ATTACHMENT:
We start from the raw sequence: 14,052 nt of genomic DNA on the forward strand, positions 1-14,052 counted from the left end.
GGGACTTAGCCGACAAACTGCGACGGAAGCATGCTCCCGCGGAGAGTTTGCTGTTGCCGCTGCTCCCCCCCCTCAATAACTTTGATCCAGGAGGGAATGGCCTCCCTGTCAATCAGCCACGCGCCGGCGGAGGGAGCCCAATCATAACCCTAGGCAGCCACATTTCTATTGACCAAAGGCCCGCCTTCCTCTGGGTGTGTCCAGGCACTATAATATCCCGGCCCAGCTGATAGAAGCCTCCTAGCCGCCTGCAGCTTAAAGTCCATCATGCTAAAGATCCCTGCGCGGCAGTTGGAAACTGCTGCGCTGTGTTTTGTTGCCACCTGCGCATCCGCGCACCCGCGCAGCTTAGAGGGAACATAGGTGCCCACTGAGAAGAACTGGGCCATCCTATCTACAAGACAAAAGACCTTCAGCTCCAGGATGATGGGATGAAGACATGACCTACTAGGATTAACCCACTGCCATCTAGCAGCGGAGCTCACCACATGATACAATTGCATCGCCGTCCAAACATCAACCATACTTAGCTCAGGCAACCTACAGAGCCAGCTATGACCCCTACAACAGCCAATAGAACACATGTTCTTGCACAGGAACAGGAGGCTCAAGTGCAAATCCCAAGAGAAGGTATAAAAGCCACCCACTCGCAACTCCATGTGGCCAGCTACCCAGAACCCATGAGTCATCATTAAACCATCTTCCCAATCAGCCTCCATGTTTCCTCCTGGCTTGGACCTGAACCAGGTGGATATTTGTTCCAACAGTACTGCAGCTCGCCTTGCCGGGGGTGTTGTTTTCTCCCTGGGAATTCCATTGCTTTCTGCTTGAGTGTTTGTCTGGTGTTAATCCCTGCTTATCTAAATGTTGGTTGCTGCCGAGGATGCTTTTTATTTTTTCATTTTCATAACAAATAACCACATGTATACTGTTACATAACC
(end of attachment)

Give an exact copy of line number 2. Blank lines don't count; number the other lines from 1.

GGGACTTAGCCGACAAACTGCGACGGAAGCATGCTCCCGCGGAGAGTTTGCTGTTGCCGCTGCTCCCCCCCCTCAATAACTTTGATCCAGGAGGGAATGGCCTCCCTGTCAATCAGCCACGCGCCGGCGGAGGGAGCCCAATCATAACCCTAGGCAGCCACATTTCTATTGACCAAAGGCCCGCCTTCCTCTGGGTGTGTCCAGGCACTATAATATCCCGGCCCAGCTGATAGAAGCCTCCTAGCCGCCTGCAGCTTAAAGTCCATCATGCTAAAGATCCCTGCGCGGCAGTTGGAAACTGCTGCGCTGTGTTTTGTTGCCACCTGCGCATCCGCGCACCCGCGCAGCTTAGAGGGAACATAGGTGCCCACTGAGAAGAACTGGGCCATCCTATCTACAAGACAAAAGACCTTCAGCTCCAGGATGATGGGATGAAGACATGACCTACTAGGATTAACCCACTGCCATCTAGCAGCGGAGCTCACCACATGATACAATTGCATCGCCGTCCAAACATCAACCATACTTAGCTCAGGCAACCTACAGAGCCAGCTATGACCCCTACAACAGCCAATAGAACACATGTTCTTGCACAGGAACAGGAGGCTCAAGTGCAAATCCCAAGAGAAGGTATAAAAGCCACCCACTCGCAACTCCATGTGGCCAGCTACCCAGAACCCATGAGTCATCATTAAACCATCTTCCCAATCAGCCTCCATGTTTCCTCCTGGCTTGGACCTGAACCAGGTGGATATTTGTTCCAACAGTACTGCAGCTCGCCTTGCCGGGGGTGTTGTTTTCTCCCTGGGAATTCCATTGCTTTCTGCTTGAGTGTTTGTCTGGTGTTAATCCCTGCTTATCTAAATGTTGGTTGCTGCCGAGGATGCTTTTTATTTTTTCATTTTCATAACAAATAACCACATGTATACTGTTACATAACC